The Perfect Steak: Sous Vide
Gallery: Sous vide steak from start to fininsh. [4 Images] Click any image to expand.
What makes a great steak, or even a good one for that matter? The cut? Yes to an extent. The quality? Certainly, but not entirely. Marbling? Hmm, I’ve had some pretty incredible sirloins in my day. Doneness? Yes! If a steak isn’t cooked to your liking, the rest doesn’t really matter does it?
So how do you make sure that a steak is a dead perfect 130° from top to bottom, and side to side regardless of thickness or even consistency or cut? The answer, my good friends, is a cooking technique called sous vide.
Sous vide her? I hardly knew her.
Ok so what’s sous vide, and what does it mean to you? Simply put it is a technique where the food, steak in this case, is sealed in a plastic bag with the air removed, and then placed in a hot water bath, which is held at a specific temperature, for a certain amount of time.
The term sous vide means under vacuum in English. Traditionally the food is sealed in vacuum bags so that the water can contact every part of the foods surface. But the same effect can be achieved by using a quality zipper type bag. Click the link to see how.
So why does this matter again? Simple. By holding the water at a specific temperature, the food is guaranteed to never get hotter than that temperature. So if I place two 1" thick ribeyes in a 140° water bath for 1 hour, the middle of the steak will be a perfect medium doneness, as will every single square inch of the rest of the steak.
Now if I keep that steak in the water for 12 hours, how hot will it be? That’s right 140°, perfect medium. So all that needs to be done is to season and sear, or grill over a blazing hot fire. Do you see how this is coming together?
Other sous vide goodness
Not only can you pick you perfect temperature for your steak, but cooking this way relaxes muscular tissues for incredible tenderness. So maybe those number 2’s you bought on sale won’t be so bad after all.
Sous vide also works great for vegetables of all sorts, and because no matter what you are cooking sous vide, it is continually being bathed in its own liquid which will intensify the flavor.
Sounds great so far right? There is only one downside, cost. Sous vide machines are quite pricey with $500.00 being some of the cheapest available. Ugh…what to do? What to do?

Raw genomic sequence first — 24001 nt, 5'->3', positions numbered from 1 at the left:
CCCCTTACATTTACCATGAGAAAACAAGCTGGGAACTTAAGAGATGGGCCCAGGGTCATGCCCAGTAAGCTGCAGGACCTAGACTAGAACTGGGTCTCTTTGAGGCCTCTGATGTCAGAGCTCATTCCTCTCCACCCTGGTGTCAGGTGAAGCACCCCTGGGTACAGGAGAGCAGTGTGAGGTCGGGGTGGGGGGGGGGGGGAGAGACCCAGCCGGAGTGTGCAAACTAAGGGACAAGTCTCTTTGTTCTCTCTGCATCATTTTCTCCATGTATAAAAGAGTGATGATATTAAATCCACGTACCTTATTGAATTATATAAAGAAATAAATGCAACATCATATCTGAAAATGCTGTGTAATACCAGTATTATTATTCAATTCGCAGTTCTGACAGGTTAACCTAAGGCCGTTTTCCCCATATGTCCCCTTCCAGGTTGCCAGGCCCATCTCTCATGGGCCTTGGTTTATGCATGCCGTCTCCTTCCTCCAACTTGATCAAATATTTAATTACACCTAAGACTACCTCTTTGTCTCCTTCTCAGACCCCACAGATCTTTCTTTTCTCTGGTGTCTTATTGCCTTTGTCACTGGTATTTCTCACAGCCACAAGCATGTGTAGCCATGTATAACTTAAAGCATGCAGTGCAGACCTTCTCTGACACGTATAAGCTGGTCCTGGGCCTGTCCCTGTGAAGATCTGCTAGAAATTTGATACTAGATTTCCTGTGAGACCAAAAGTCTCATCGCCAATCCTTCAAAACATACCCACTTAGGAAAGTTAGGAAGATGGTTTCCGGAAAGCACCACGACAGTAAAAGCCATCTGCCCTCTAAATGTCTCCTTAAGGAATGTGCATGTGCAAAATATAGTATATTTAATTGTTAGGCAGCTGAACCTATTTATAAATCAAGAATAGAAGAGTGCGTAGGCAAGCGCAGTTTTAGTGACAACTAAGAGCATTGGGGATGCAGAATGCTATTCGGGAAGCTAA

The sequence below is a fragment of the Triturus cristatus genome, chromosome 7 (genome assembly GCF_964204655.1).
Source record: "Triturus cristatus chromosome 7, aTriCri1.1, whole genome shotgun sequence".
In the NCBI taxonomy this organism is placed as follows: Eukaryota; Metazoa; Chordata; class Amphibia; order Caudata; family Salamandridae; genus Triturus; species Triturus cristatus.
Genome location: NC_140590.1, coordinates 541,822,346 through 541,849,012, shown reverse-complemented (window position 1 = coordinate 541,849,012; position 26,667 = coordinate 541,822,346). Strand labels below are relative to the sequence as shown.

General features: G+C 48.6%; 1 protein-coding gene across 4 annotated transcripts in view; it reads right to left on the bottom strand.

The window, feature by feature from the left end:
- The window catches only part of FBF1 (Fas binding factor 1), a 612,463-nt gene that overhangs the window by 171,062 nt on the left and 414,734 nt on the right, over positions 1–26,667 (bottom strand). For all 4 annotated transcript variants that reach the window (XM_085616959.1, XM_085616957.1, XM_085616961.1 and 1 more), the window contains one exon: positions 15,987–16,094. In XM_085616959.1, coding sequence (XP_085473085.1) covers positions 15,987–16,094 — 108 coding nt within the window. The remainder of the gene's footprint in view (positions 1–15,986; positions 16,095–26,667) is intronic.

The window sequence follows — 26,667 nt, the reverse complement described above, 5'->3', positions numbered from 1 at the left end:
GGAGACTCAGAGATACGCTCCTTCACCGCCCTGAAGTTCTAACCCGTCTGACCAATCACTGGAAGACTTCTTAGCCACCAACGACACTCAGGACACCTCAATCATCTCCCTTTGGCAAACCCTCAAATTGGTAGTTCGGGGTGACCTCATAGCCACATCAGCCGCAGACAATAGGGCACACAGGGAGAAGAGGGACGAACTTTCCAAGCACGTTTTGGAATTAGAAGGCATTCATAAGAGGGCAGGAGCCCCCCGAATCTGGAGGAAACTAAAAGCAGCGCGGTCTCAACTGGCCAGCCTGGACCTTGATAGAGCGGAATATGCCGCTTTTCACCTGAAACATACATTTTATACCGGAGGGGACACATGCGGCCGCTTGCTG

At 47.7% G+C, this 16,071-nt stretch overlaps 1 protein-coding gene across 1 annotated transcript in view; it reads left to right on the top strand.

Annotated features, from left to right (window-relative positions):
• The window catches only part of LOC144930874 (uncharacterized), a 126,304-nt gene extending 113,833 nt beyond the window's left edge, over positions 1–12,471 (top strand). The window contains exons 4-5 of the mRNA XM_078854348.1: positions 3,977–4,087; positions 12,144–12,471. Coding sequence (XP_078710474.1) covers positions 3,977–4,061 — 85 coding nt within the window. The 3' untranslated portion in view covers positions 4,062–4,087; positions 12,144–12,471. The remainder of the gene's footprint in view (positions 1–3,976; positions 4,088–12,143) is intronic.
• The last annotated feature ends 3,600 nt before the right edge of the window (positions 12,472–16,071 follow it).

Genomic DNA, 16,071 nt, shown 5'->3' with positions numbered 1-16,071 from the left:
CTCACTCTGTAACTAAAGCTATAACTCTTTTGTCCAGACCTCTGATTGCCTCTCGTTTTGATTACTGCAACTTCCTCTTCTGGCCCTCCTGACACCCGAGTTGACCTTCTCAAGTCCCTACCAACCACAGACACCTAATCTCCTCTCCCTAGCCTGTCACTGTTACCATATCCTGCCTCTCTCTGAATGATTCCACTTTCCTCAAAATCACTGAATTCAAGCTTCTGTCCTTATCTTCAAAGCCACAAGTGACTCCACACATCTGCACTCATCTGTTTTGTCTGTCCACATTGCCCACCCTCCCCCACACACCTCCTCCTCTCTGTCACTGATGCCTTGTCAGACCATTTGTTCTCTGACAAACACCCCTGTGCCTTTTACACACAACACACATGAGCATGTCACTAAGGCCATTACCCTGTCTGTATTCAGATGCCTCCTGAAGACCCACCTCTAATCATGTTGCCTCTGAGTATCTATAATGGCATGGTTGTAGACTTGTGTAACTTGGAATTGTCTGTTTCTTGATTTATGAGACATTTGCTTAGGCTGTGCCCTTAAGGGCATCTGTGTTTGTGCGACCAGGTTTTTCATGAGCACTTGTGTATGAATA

Seriouseats to the rescue
I remembered seeing something about beer cooler (we call that an ice chest down here) sous vide, so a quick Bing search brought up the seriouseats.com website.
I read the article, and the follow ups, and felt I had a good understanding of the idea. Of course I couldn’t wait to try.
Now there are some limitations to this method for sous vide cooking, see the seriouseats article for more info on that, but for steaks it’s a damn good technique that produces equally damn good results.
Sous vide made easy
All you will need is an ice chest. I used a red, 20 qt. Igloo. Because I like red. A good digital thermometer is also part of the must have list. I like the one with the braided metal lead and rigid metal probe because it’s possible to close the lid tightly, and still get temperature readings. High quality zipper bags or a food vacuuming machine come in at number 3. A large (10qt+) pot of boiling water rounds out the list of materials needed.
- Now place the steaks individually in bags and vacuum seal them, or use the zipper bag technique on seriouseats.com.
Note: Start with boiling water and add cooler water to reach your target temperature. It is much easier to cool off hot water than it is to heat up cold water.
- Add 8-10 qts. boiling water to the cooler, and then add 2 qts. hot tap water at a time until a temperature of 145° is reached on the thermometer. The extra 5° compensates for the cold meat about to be placed in the water.
Note: The steaks in this article where cooked to medium doneness. Adjust the temperature of the water up or down to the degree of doneness you would like. But higher temperatures are harder to maintain. I don’t recommend anything past medium.
- Add the steaks and check the thermometer. If needed, heat another 2 qts. of water in the microwave for 4-5 minutes in order to bring the temperature back up to 140°.
- Let stand for at least one hour. The temperature shouldn’t fall more than 2°.
- Cut the bags open, pat dry with paper towels, season to your liking, and sear in a blazing hot cast iron skillet or over a charcoal fire for no more than 2 minutes per side.
The sous vide take away
What you will find is that the steak is done to your perfect temperature throughout the whole steak, with little or none of that gray, over done strip that is just beyond the crust. You will also find that the steaks are incredibly juicy, and crazy tender.
Finally, I think you will find a new method for cooking steaks, or pork, or chicken, or lamb…